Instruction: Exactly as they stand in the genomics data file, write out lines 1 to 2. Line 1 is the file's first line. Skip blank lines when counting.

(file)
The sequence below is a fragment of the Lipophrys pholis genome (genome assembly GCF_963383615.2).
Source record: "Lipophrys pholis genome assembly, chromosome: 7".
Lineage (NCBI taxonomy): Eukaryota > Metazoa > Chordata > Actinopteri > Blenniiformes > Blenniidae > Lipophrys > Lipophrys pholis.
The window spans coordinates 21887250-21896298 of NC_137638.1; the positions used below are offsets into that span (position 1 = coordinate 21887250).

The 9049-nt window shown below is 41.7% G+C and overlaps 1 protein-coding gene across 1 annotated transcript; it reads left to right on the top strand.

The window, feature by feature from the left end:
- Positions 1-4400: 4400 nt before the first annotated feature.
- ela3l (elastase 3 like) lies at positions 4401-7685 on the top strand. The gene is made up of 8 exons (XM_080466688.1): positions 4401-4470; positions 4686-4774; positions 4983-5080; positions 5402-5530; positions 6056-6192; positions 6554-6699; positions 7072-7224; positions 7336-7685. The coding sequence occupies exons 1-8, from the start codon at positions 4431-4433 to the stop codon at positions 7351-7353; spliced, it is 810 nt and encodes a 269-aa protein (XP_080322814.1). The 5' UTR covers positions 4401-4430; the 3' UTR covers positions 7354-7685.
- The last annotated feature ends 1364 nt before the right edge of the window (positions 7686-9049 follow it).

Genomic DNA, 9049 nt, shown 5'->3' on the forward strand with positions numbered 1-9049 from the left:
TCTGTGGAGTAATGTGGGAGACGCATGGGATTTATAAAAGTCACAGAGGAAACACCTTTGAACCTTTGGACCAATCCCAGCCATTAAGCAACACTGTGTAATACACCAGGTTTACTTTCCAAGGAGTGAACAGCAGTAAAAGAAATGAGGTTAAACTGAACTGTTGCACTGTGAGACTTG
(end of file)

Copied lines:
The sequence below is a fragment of the Lipophrys pholis genome (genome assembly GCF_963383615.2).
Source record: "Lipophrys pholis genome assembly, chromosome: 7".